What makes this procedure work is the horseshoe guide has a 3/16 inch slot cut into the foot end that rides or follows the fingerboard profile and with a 3/16 inch diameter spiral solid carbide router bit that is set for flush cut the same way that a pattern, template or laminate trimmer bit works.  The end of the horseshoe foot also has an angle ground to match the angle of the wedge underneath the fingerboard which give the required angle from 90 degrees and allows the router bit to start its angular cut at the top leading edge of the fingerboard.  The wedge that I am using above is scrap material from a fixture that I made for a turkey call and pretty close to what is needed for a pre-war Gibson neck.  Unless you have a way to change the angle of your router table and/or router, the wedge is one way to get the angle needed.  You could also go to a special ground cutter but you would need one for each width (height) of the binding and wood purfling used which could get expensive.  This method has adjustability since you raise the router bit the required depth of cut that you need.  In essence, the end of the horseshoe guide is thin enough to ride the edge of a 1/8 inch thick profiled fingerboard and will cut the angle right to the top edge of the fingerboard the way the pre-war ones was done.  Pix on the bottom row left, is the route made with the required angle and the next pix shows the mini-test fingerboard routed including the 5th peg area which is the critical area where if you are not careful, a mistake can be made if you don't keep the fingerboard flat against the taper wedge and perpendicular to the horseshoe guide.  As with anything, you need to practice and test the set-up on scrap material to be certain you have the router bit set for flush cut.  Properly set-up and paying attention, this method is nearly fail safe but not 100 percent if you get careless as with most things.  The router bit I used above was an up-cut for a plunge router and not a table router and a down-cut bit would be better.  Since you are cutting against the grain around the 5th fret area, great care and caution must be exercised and a key to making it work is to have your neck blank trimmed of excess material, leaving only about 1/16" from the edge of the profiled fingerboard which will render a much cleaner, chip free cut.  There will be some clean up around the 5th fret area but not enough to be overly concerned about.  A file that cuts on the side only can be used to touch up any imperfections along the router cut made.  You could use a small router and do it from the fingerboard side, but you still have to make yourself a custom guide or foot that is small enough to address the 5th string curvature area and a wedge to ride the fingerboard to get the proper angle of the route.  The straight portions of the fingerboard is a "piece of cake" to do with this method and with a little practice, you can tackle your actual neck blank which is a little intimidating the first few that you do.  I should have taken a pix of the fingerboard while it was positioned against the horseshoe guide but I guess a senior moment is ok from time to time....grin if you must!  I did take a pix of the "mock fingerboard/neck piece" with the fingerboard side down which shows a little better view of the angle of the binding and/or wood purfling route and you can see the 5th fret curvature as well.  With the 6 degree (approx.) angle of the cut, it is much easier to blend into the curve of the actual neck wood which you can certainly feel the difference versus the fingerboard being at a 90 degree and then you start your curvature of the neck shape.  As I eluded to earlier, you can only taper the bottom portion of the neck binding/wood purfling but so much since most are around .040 inches in thickness.  Without a well made horseshoe guide with the correct angle at the tip end of the shoe or foot area, router bit set for flush cut at the bottom edge of the foot that makes contact with the fingerboard,  you will not be able to route an angle starting at the top edge of the fingerboard to the required depth that you need.  As you can gather from the pixs, this horseshoe guide and the router table with the wedge does work!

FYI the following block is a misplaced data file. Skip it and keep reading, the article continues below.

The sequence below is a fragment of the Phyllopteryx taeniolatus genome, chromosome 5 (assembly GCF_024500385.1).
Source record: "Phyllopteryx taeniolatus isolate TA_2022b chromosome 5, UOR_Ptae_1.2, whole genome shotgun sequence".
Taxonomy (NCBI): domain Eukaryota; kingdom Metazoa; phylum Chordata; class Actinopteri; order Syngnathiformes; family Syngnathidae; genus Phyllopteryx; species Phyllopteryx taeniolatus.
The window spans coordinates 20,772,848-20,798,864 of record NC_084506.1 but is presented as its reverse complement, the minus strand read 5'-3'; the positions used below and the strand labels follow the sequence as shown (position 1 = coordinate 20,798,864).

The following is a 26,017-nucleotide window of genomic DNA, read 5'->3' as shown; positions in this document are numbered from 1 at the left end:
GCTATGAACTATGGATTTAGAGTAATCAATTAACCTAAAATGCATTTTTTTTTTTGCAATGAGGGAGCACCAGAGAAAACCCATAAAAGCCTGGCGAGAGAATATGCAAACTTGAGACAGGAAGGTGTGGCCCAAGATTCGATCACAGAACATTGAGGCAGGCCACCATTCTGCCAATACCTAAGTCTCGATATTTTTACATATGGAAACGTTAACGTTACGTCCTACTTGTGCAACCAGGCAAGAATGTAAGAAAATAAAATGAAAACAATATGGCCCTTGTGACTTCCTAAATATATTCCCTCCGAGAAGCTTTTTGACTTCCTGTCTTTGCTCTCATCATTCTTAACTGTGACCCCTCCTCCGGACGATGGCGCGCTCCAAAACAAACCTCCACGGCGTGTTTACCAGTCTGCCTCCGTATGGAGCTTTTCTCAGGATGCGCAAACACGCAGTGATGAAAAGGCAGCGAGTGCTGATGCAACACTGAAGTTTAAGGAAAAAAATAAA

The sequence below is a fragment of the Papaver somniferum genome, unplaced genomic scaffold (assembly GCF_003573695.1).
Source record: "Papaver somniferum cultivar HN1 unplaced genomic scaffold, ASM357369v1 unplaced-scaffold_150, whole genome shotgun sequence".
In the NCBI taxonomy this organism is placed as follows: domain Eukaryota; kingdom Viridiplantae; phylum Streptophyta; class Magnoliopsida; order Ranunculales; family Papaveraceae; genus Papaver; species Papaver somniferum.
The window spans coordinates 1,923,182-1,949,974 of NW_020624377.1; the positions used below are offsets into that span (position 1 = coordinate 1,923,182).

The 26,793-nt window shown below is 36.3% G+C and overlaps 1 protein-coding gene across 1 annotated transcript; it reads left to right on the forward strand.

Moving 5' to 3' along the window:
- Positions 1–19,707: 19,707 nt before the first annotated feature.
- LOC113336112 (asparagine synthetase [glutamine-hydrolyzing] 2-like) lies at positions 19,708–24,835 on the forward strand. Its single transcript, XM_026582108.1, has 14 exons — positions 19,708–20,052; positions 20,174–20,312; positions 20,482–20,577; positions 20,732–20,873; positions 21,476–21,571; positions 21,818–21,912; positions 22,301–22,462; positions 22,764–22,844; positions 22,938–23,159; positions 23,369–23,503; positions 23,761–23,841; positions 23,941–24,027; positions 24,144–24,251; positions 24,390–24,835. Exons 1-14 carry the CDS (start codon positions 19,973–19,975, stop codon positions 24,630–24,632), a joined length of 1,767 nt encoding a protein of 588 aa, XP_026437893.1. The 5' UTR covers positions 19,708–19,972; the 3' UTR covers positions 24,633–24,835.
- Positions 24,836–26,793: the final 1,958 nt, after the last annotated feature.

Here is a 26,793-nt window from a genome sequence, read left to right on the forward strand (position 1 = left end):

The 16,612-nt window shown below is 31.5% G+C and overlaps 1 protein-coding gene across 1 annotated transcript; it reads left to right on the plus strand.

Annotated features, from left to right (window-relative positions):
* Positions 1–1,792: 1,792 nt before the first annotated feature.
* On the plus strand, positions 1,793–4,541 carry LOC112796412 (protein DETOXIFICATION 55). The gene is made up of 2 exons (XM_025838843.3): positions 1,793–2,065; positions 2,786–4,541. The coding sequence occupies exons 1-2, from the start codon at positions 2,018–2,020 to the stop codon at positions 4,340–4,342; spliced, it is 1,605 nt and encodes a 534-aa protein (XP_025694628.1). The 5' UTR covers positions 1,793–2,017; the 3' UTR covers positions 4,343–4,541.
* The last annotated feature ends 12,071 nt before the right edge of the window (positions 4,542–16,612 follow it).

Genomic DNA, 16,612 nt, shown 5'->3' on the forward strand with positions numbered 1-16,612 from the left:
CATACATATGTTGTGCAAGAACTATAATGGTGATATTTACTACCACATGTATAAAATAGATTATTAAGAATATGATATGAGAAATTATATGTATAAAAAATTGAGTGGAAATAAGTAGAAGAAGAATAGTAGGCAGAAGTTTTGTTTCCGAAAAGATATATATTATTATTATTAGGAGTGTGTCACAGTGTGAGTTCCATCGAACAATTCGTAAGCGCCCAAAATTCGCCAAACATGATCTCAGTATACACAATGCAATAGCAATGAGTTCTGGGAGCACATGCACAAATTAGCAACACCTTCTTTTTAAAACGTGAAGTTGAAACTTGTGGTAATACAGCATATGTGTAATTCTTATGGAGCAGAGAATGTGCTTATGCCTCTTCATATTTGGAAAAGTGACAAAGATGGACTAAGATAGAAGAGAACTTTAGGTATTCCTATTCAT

I am sure there are many other ways to accomplish the same thing; some more elaborate and others much less.  It depends on how deep your pockets are (how much money you want to spend) and how many necks you plan to do.  A production environment today could easily use a CNC router since every stage of production would be fixture controlled allowing the next procedure to have a reliable accurate base to work from.  Also, a dedicated shaper spindle rotating clockwise or overhead pin router properly set up could accomplish the same thing with great speed, accuracy and far less chance for wood tear out.  The above approach is for those with shallow pockets...grin if you must!